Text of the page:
Gimme the Gun, I've Got Something to Say | Our Town | Chicago Reader

Gimme the Gun, I've Got Something to Say 

Defiant Theatre family and friends say goodbye in characteristic style.

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Sunday night's wake for Defiant Theatre had all the trappings. The guests wore black, the bar was open, and the buffet was pot luck. There were tears and toasts. There was also quite a bit of gunfire. Multiple stage pistols loaded with blanks were on hand, and every time a company member wanted to make a toast, he or she just fired a shot in the air to get the room's attention.

Founded in 1993 by a group of students from the University of Illinois at Urbana-Champaign, Defiant produced plays designed (per their mission statement) "to subvert the social, moral, and aesthetic expectations of mainstream artistic expression." Most of them were loaded with violence, grotesque imagery, and sex.

Specializing in sprawling gothic adaptations of work by writers like Stephen King, Bram Stoker, and Anthony Burgess, the peripatetic company crammed large-scale productions into storefront spaces. Swashbuckling fight choreography was a house specialty, of which the company's Action Movie parodies were particularly chewy showcases. And as the years went on Defiant casts ballooned to barely manageable numbers. This summer's The Pyrates was a three-hour, three-act epic with a cast of 31--not to mention two choreographers, one "aerial choreographer," video projections, and a puppet.

Although critical reaction to their work was often mixed, their bombastic and gory low-budget stagings of work like Albert Camus' Caligula and Thomas Harris's Red Dragon, became yardsticks for the fuck-you theater of the 90s, when companies like the Factory secured their potty-mouthed reps with spoofs like White Trash Wedding and a Funeral and the Hypocrites were starting to mount wild-eyed shows like Marat/Sade.

But eventually Defiant members started drifting away. In 1998 Nick Offerman trekked to LA to pursue TV and film work. (His credits include George Lopez, Deadwood, 24, and marrying Will & Grace's Megan Mullally.) In the last 12 months eight more longtime members have moved. Former artistic director Jim Slonina left for Belgium to work with Franco Dragone, a former Cirque de Soleil director, on a new Vegas-bound spectacle slated to open in 2005. Actress Kati Brazda went to New York with the Victory Gardens production of Joanna Glass's Trying, which opened off-Broadway in October. Jeff-nominated actors Christopher and Barb Thometz, now the parents of two children, moved to Idaho.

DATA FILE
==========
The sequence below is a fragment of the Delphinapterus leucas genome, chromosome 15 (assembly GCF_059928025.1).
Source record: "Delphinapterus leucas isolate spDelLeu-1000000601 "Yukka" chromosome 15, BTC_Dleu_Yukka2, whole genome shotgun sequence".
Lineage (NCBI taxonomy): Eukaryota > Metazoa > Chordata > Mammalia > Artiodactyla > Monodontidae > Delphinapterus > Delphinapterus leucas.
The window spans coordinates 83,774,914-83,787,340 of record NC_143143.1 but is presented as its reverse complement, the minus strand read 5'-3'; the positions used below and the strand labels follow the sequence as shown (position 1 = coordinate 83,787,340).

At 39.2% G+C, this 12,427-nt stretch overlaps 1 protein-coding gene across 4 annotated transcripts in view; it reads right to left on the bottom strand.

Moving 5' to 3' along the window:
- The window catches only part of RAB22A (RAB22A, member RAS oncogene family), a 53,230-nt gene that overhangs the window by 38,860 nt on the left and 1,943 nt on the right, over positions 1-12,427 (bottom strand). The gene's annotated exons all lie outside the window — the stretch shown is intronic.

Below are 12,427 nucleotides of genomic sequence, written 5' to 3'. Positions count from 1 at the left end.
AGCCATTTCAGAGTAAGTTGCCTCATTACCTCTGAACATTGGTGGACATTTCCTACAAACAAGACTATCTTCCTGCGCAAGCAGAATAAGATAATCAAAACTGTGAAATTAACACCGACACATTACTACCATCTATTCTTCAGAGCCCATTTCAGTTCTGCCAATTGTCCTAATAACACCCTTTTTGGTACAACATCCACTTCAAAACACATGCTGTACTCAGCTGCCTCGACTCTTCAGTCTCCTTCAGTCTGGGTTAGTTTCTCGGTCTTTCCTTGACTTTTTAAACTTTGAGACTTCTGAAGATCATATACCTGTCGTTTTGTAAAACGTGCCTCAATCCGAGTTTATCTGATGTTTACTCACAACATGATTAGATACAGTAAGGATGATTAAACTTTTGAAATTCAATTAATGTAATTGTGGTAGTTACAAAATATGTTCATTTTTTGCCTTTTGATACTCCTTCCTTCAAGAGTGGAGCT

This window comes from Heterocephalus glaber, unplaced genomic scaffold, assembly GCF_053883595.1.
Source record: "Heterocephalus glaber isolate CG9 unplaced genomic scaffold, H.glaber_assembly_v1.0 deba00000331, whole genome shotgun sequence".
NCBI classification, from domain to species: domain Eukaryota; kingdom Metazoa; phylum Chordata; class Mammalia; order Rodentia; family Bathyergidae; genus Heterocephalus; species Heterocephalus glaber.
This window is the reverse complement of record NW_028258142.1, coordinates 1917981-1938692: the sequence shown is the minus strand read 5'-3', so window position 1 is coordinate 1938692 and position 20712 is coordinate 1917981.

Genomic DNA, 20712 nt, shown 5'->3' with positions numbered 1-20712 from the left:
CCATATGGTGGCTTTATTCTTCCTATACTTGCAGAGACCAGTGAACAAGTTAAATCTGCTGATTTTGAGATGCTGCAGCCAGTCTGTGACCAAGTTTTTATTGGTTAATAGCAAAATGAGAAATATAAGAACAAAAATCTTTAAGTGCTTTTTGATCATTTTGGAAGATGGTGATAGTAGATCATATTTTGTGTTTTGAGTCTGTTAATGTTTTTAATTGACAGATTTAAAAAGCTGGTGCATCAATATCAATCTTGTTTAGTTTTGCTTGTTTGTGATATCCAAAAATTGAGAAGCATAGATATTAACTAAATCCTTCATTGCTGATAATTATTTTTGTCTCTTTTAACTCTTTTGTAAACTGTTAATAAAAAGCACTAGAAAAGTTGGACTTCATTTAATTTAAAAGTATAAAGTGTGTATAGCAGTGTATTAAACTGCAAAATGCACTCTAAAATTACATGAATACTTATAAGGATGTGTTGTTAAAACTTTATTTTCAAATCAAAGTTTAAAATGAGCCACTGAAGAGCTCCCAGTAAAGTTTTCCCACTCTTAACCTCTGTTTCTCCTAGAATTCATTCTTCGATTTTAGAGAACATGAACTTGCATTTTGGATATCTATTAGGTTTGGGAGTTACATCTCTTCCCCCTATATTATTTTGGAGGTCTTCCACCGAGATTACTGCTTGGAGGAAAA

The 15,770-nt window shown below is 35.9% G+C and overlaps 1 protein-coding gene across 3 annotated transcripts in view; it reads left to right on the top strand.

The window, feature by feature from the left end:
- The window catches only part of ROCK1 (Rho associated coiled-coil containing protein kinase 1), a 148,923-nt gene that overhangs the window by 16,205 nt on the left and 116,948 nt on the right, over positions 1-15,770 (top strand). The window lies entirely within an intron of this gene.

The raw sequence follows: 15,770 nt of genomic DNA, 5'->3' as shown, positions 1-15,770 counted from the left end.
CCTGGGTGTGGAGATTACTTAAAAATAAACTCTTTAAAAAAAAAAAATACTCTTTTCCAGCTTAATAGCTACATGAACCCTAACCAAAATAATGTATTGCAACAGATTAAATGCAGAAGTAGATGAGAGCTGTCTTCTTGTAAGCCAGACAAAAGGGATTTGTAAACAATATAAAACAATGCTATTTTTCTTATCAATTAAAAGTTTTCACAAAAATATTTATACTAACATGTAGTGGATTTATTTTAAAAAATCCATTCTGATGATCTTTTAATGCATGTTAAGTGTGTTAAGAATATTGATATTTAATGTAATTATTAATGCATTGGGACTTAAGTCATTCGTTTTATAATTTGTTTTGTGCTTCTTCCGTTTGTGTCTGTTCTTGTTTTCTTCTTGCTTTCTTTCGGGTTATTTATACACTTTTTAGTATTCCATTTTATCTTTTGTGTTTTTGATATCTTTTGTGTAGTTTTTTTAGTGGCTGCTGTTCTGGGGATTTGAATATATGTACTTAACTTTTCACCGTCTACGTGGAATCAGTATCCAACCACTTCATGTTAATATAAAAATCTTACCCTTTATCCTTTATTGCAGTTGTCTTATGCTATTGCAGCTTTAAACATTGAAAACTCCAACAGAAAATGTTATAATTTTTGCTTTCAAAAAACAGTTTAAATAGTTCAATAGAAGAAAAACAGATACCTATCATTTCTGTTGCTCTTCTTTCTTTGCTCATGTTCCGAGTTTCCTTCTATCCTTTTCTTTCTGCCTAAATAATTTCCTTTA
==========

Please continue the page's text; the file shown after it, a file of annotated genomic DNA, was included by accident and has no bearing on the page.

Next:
According to company member Linda Gillum, who dressed for the wake as a Kennedy widow in a black suit and tasteful pillbox hat, the company just became too much to manage for the people that were left.

"We had a really loyal following, but we never had our own space," she says. "It was always a lot of work, but with fewer people, we were worried about running out of steam." They decided to close up shop with this fall's production of A Clockwork Orange, which ran through mid-October at Gallery 37's Storefront Theater.

Director Christopher Johnson, Defiant's founding father, saw an uncanny parallel between the arc of the company and Anthony Burgess's story of a London lad whose extreme streak of violence and perversion eventually runs its course. "Chris showed up one night after reading a bit of the book and said, 'This is it. We should go out on this,'" Gillum says. "And so after some debate we voted and that was that."